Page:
I wrote the first song like a month after. I was trying to write again because I write in cycles. I had just put out an album at the beginning of last summer and when I’m in album release mode I’m not writing as much. But when that’s over I want to write. This time I wanted to write again and I had a fresh reason. I find it a little uncontrollable. I’ve never not written about any breakup I’ve ever had. It’s just part of the territory of being writer. I haven’t written anymore since I wrote those. I’m in album-release mode. I think I decided I’m done with these songs on this album. That’s part of the reason why I wanted to get it out. This part of my life is completed and now I will write a bunch of songs about U.S. presidents or something like that.

I noticed on your social media you like presidential biographies.

Yeah, I do. My friend Jeffrey Foucault is a songwriter and he gave me a LBJ biography. I really liked it, so I thought I’d give George Washington a try and I just kept going.

How many are you up to?

I’m almost done with Grant, so 18.

So far do you have a favorite based off of biographies?

Grant has been really interesting. Lincoln was fascinating. Martin Van Buren. Great sideburns.

Back to the album. Do you think the listener can hear an evolution throughout the album?

Yeah, those songs were written at different times, so probably. I’d say it’s a snapshot of what somebody goes through, or at least what I went through. But I think what most of us go through after a breakup.I just think most people have been through it so I hope they can identify.

I just think most people have been through it so I hope they can identify.

You can purchase Darkness in the San Juans at 

One more thing...

Local and independent journalism is under threat in the West and you change that.  With corporate raiders slashing newsrooms across the West, the PULP is one of the "Last Locals" in Colorado to produce original, compelling journalism missing in today's profit hungry world. But that costs money, time and hard work. We don't believe in spamming you with ads or putting up restrictive paywalls and that's why we need your help.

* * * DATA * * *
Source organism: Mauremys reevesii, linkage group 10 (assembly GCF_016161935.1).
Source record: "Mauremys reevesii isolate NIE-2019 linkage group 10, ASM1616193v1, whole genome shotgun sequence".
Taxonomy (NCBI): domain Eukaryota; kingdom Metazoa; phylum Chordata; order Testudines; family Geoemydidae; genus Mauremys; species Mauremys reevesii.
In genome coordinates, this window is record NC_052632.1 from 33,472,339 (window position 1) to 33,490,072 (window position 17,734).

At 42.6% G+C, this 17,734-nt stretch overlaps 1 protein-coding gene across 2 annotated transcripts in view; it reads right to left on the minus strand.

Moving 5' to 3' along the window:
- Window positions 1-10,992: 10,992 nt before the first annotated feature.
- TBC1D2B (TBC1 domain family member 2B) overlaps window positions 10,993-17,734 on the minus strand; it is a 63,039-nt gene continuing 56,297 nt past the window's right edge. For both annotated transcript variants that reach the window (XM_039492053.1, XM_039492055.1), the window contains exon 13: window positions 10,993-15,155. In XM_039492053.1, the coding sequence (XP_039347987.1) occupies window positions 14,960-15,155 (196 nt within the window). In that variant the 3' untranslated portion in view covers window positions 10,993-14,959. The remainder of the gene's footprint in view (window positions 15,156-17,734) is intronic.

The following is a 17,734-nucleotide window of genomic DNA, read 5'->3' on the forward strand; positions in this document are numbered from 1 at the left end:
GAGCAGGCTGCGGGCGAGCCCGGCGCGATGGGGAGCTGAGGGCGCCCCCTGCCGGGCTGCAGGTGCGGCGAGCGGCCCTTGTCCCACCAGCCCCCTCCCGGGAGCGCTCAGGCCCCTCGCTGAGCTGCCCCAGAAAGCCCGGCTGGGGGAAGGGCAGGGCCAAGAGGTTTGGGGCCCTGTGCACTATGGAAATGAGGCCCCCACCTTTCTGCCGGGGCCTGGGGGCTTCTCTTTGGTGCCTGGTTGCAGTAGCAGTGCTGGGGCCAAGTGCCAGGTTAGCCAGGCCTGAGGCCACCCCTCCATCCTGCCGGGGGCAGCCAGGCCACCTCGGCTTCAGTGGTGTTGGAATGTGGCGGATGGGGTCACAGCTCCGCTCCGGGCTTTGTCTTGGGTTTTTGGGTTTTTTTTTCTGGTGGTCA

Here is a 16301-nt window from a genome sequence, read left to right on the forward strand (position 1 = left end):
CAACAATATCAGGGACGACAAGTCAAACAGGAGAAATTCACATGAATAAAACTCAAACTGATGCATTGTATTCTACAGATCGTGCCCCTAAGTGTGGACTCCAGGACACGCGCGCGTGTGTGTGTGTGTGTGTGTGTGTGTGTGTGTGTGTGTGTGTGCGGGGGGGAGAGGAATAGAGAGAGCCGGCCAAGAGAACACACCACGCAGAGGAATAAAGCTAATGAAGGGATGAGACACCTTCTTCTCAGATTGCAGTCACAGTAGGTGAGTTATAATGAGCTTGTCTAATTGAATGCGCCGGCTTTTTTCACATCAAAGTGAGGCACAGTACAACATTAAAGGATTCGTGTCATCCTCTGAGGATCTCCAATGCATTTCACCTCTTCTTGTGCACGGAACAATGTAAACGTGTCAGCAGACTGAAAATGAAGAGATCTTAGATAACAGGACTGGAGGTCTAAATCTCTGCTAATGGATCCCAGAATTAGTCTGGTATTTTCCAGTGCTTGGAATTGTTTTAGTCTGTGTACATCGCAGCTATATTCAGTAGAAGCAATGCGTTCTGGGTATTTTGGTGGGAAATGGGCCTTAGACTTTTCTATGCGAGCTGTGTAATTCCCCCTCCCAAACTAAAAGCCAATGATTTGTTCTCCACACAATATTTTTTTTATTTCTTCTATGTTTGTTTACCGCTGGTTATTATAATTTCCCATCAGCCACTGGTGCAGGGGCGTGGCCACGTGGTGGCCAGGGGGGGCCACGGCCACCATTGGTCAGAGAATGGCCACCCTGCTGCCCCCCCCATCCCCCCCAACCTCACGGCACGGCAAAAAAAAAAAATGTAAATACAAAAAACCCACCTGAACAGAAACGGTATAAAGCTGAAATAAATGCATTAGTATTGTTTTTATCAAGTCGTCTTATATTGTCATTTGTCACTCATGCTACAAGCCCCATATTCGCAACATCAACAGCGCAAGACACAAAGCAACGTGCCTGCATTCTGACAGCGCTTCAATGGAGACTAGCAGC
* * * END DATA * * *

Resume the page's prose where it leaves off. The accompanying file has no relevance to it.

For every contribution, we put 100% back into producing original and amazing journalism. That's a promise only a local and independent newsroom can promise. Take heart because you will fuel stories just like this one and the future of journalism.
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The Last Watchman: The lost story of Colorado’s worst train wreck



The only reminder of one of the worst train wrecks in Colorado history is a weathered post with a small white sign that stands sentinel at the edge of an unassuming arroyo. It is cracked, and wrapped in barbed wire so you must stand very close to make out the fading words. “This historical marker is a tribute to author-historian Dow Helmers (1906-1976), author of THE TRAGEDY AT EDEN the story of Colorado’s most disastrous train wreck… ’” it begins.

In 1904, dirt roads may have been the main mode of travel, but they made going long distances impractical and often unpleasant, so the idea that a train could smoothly and quickly get you to your destination seemed an attractive choice for the regular traveler to take advantage of the special weekend rates.

The arroyo today. It was near bushes that probably looked a lot like this that Mayfield found the deceased Engineer Hinman after more searching. Many others were not as lucky to have been found. The Gartlands from Denver suffered profound losses. Kate Gartland and 4 of her 5 children were on the train. None survived and 9-year-old Walter was never found. (C.D. Prescott)

Nothing seemed out of the ordinary on that Sunday the 7th of August in 1904. A few scattered rain showers and even cloudbursts were often expected that time of year. The passenger train from Denver to Pueblo was running on schedule and ticket holders were gathering on the platform for their return trip home from their weekend jaunts.

The train was the No. 12 that had just made the trip from St. Louis to Pueblo where it picked up the dining car from the last southbound train and headed to Denver where it would be stocked, cleaned and staffed in preparation for the trip to Pueblo. Now that it would be heading south, it was redubbed the No. 11.

The No. 11 had seven cars including the engine. There was also a baggage car, a coach car, a chair car, two Pullman sleepers and the dining car. The well-regarded Henry Hinman would be the Engineer and his fireman would be David Mayfield. Both men were from Denver.

Passengers boarded and the No. 11 left the Denver station for its date with destiny on time at 5pm. It was in Colorado Springs that Hinman was given a bulletin order to use caution and watch for standing water. At least 50 more passengers also boarded. Many were headed for Pueblo but there were others that would be continuing on to further destinations.